I always try to keep up with the multitude of articles that feature Karen Kleiman, MSW, LCSW, founder of The Postpartum Stress Center and author of numerous books on perinatal mood disorders. This particular article from October 4, 2017, titled “Postpartum Depression May Look More Like Anxiety Than Sadness” that appeared on Well and Good, by Annaliese Griffin, caught my attention. It caught my attention because it’s because when my doctor told me 13 years ago that I had postpartum depression (PPD), I didn’t believe him. I thought “How could I be depressed if I’m not even sad?” He explained that depression could manifest as anxiety, but did I understand that at the time? Nope. Little did I know that I was about to embark on a journey to discovering what PPD really was….that it’s a catch-all term that encompasses all postpartum mood disorders, which includes postpartum anxiety, postpartum OCD, and postpartum psychosis. That my PPD caused insomnia, weight loss, loss of appetite, and being a shell of a person unable to enjoy anything, and unable to pretty much do anything. I was so concerned about my baby’s cradle cap and eczema and her bowel movement/feeding schedules that, by the time her colic came and went at my 6th week postpartum, PPD set in and I had no idea what was happening to me.
This article is very important because the number of women suffering from postpartum mood and anxiety disorders (PMADs) is pretty common. And I should know because of the number of hits I get on my blog for the symptoms that I experienced. So, if it’s been over 3-4 weeks since you had your baby and if you are feeling anxious, unable to sleep even when the baby sleeps and unable to function and enjoy things you’re normally able to enjoy (like listening to music), having moments of rage, having panic attacks, and/or having obsessive and even scary thoughts, please go the Postpartum Support International (PSI) website to seek help near you. You are not alone, there is nothing to feel ashamed of, and you will get better with the right help. Do not be afraid to ask for and accept help.
Jessica Porten’s story went viral a week ago because she admitted to the nurse at her OB/GYN office that she was experiencing feelings of anger, and that admission was unfortunately not handled correctly. This, my friends, is why I have been blogging for the past nearly 9 years. My mission is to help spread awareness and in so doing dissipate the stubborn stigma that refuses to go away because there is still so much ignorance about PPD. My mission is to also help mothers as much as I can to get the help they need. Anger/rage is another way that PPD can manifest for some mothers. Everyone’s PPD experience is unique to that person because we are all complex people that– when emotions, temperaments, hormones, heredity, childbirth experience, and history come together–symptoms manifest differently from one person to the next. Symptoms can range from feelings of sadness to anxiety, anger and even rage to insomnia, sleeping too much, lack of appetite, eating too much, obsessive/intrusive thoughts, etc. As such, treatment of these moms will vary from one mother to the next. Some moms need medication. Some moms need therapy. Some moms need a combination of medication and therapy. The duration of treatment will vary as well. But there is one thing in common among all mothers suffering from PPD: they need help. They don’t need to be treated the way Jessica Porten was treated. They don’t need to be treated like I was treated 13 years ago.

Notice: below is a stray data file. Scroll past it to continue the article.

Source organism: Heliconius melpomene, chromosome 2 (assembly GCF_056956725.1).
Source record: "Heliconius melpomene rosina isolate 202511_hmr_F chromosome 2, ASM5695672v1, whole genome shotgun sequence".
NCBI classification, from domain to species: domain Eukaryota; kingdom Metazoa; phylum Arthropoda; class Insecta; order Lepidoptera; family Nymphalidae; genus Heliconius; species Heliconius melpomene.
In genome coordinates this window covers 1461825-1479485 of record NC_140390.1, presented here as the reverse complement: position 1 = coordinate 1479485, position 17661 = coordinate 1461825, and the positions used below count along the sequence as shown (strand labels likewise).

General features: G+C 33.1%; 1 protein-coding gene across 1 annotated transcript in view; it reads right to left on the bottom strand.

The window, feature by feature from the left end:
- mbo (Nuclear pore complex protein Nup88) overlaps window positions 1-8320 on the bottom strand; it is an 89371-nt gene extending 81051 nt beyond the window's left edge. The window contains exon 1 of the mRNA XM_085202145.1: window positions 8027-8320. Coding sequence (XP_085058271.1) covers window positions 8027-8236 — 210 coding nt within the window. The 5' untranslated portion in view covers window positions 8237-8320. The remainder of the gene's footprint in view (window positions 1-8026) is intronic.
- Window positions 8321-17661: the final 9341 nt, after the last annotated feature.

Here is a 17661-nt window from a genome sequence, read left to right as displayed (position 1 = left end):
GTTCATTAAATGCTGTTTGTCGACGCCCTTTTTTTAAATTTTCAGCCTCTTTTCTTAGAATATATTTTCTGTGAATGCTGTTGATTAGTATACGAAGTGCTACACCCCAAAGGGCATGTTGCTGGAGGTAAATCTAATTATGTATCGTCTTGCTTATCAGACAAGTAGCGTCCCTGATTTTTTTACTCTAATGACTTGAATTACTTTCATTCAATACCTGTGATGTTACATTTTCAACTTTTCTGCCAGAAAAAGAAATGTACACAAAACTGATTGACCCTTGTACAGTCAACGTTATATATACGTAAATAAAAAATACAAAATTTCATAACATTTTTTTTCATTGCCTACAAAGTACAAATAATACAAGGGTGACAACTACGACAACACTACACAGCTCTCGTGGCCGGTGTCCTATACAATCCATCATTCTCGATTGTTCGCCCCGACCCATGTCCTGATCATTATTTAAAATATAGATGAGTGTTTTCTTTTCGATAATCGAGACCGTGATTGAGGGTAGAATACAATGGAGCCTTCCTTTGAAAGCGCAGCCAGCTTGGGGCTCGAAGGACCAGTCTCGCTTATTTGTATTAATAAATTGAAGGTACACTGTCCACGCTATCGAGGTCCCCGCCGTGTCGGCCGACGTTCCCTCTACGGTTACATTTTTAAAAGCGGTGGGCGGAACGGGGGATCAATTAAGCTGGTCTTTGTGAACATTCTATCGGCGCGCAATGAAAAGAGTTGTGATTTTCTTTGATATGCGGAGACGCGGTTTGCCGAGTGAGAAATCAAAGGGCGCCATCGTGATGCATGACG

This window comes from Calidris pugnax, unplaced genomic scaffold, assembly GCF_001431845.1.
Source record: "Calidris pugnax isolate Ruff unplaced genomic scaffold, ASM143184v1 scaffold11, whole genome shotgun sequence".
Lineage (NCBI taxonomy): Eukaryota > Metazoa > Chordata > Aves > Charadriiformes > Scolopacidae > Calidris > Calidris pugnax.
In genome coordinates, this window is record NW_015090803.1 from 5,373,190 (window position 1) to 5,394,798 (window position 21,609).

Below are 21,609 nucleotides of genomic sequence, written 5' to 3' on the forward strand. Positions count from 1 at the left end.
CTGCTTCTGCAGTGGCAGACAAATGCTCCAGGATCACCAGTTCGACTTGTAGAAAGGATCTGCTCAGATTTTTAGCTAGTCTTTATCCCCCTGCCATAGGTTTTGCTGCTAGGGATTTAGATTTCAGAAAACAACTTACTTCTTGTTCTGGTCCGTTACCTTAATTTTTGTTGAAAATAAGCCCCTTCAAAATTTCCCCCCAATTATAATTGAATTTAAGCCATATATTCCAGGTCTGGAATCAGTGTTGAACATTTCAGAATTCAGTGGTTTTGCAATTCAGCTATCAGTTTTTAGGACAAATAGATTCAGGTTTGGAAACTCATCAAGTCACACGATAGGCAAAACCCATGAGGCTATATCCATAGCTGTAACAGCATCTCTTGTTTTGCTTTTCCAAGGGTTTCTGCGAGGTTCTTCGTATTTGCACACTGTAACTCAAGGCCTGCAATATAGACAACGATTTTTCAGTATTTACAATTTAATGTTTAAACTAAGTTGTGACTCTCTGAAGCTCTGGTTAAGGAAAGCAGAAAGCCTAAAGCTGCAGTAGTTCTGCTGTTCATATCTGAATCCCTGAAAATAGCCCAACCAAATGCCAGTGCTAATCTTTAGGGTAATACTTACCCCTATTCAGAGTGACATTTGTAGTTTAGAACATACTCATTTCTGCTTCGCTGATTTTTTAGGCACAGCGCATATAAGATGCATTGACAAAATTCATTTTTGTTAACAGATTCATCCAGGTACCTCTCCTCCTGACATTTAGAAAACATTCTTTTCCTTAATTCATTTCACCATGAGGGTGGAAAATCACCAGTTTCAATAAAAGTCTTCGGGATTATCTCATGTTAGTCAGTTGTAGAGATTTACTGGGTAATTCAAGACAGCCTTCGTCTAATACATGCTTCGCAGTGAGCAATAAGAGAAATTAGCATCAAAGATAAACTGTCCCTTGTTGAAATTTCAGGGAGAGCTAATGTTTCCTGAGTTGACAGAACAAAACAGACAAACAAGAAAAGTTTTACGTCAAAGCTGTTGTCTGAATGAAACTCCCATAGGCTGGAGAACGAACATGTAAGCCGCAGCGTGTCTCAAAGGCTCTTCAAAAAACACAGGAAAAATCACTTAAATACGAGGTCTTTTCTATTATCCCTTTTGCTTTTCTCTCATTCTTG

Erica Chidi Cohen, a doula and co-founder and CEO of Loom in Los Angeles attributes postpartum anxiety to first-time mothers feeling uncertain and anxious about going through childbirth and taking care of a baby for the first time. It is more common than you think for first-time mother to feel anxious but when the anxiety morphs beyond worry to insomnia, lack of appetite, etc. is when medical attention is needed. A traumatic childbirth experience increases the chances for a new mother to experience PPD.
Click here to visit Kleiman’s The Postpartum Pact. It is an important postpartum toolkit for expectant mothers and their partners and loved ones to review before baby’s arrival. It truly pays to be prepared, regardless of whether you think you may be at risk for PPD or not. One never knows, as I have said in prior blog posts and in my book, whether something may happen during pregnancy/childbirth that could lead to PPD. It can’t hurt to review the pact and prepare to have folks lined up to help once baby arrives to ensure the new mother has adequate practical support, especially if this is her first baby or if she has another little one(s) to take care of already.
Speaking of adequate support, it’s organizations like Loom in Los Angeles and Whole Mother Village in W. Orange, NJ — two examples of many childbirth, pregnancy, and reproductive wellness communities that have sprouted around the country to provide support, information, referrals and services from preconception to parenthood– that are critical because it takes a village when it comes to a family’s well-being. Going it alone is not a viable option nowadays, especially when the significant other needs to work to support the family and the new mother is not well and family members are not close by and/or are too busy to provide emotional and practical support. It really is no wonder there are so many cases of PPD. Please see my past posts about the importance of mothering the mother and how it takes a village to minimize the occurrence of PPD here and here.